Attorney General Phil Weiser celebrates signing of legislation that updates, toughens Colorado consumer protection laws
May 23, 2019 (DENVER, Colo.) —Attorney General Phil Weiser today joined Governor Jared Polis for the signing of HB19-1289, legislation that strengthens the Colorado Consumer Protection Act (CCPA) and gives the Attorney General’s office more tools to crack down on scams and unfair business practices.
With bipartisan support in the state legislature, the bill’s passage marks the first major overhaul of the state’s consumer protection laws in decades and brings Colorado more in line with other states when it comes to protecting consumers. According to the National Consumer Law Center, Colorado ranks 48th in the nation in strength of consumer protection laws.
“Strengthening our consumer protection laws is a huge victory for Colorado consumers. Today, we are sending a message to everyone that, here in Colorado, we celebrate businesses that do the right thing, entrepreneurs who solve problems, and companies that play by the rules. I thank Governor Polis, State Rep. Mike Weissman and State Senators Mike Foote and Julie Gonzales for making this bill a reality so that we can hold irresponsible businesses accountable and squash fraudulent activity before it is too late,” said Weiser.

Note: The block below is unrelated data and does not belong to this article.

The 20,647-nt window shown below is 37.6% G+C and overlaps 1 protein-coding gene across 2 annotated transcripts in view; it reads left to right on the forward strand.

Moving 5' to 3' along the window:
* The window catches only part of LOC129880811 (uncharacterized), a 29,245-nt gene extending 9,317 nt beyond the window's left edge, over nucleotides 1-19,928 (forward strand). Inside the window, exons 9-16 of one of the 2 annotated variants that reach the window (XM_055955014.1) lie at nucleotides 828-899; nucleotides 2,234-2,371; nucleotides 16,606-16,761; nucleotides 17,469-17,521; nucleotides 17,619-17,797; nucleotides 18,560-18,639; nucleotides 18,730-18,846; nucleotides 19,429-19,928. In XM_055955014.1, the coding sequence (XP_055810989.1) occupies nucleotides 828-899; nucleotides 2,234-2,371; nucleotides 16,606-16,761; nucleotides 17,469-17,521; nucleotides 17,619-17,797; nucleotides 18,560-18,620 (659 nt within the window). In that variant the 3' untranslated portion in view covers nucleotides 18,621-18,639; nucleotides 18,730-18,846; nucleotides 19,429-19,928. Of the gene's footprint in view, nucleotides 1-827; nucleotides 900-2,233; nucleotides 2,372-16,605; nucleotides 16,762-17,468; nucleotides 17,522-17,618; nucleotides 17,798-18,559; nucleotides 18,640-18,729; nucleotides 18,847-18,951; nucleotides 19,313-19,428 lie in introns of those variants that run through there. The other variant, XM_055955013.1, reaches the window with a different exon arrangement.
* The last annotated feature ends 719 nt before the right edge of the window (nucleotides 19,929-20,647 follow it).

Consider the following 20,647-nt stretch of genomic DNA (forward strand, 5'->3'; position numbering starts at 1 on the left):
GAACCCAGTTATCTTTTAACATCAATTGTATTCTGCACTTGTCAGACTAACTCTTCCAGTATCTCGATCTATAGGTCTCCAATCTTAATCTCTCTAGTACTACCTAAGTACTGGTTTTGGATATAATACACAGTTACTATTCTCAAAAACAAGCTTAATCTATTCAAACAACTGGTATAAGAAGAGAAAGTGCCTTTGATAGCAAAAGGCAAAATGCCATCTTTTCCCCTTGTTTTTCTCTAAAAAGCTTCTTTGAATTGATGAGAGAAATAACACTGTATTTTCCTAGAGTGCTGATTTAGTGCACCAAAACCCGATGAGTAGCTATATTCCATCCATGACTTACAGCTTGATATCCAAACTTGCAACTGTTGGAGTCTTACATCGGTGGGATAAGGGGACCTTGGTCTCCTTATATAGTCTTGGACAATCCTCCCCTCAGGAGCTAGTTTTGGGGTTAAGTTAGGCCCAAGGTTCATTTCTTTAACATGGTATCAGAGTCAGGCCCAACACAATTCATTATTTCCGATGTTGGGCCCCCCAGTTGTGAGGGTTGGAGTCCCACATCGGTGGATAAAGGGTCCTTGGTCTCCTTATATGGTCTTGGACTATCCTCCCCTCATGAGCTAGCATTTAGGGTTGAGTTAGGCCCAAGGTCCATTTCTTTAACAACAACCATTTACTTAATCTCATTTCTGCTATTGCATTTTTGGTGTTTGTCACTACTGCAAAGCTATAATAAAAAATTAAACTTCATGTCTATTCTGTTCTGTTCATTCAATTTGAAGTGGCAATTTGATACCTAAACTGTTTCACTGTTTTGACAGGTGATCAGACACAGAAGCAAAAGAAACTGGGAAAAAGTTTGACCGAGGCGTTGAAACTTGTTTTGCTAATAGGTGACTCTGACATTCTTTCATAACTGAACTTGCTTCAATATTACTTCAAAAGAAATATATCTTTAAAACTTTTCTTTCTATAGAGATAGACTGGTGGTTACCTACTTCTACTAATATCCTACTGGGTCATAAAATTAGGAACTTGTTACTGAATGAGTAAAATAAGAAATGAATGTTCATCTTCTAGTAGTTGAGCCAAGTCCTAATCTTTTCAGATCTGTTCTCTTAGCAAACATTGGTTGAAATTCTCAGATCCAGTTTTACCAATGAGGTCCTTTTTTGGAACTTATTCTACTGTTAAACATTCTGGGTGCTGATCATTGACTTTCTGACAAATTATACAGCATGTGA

The new law changes the existing requirement from having to demonstrate a company had a specific intent to commit a deceptive business practice that has a significant public impact to being able to hold bad actors accountable early on so long as their actions recklessly harm consumers. Additionally, the bill adds a “catch-all” provision against any deceptive practice that harms consumers rather than the list of narrowly defined acts and practices the CCPA previously defined as fraud.
The bill also increases the civil penalties imposed against violators of the CCPA, increasing the per violation penalty maximum from $2,000 to $20,000, and removes the $500,000 cap for any related series of violations. When a violation is committed against an older adult, the penalty maximum increases from $10,000 to $50,000 with no cap.
Lawrence Pacheco, Director of Communications
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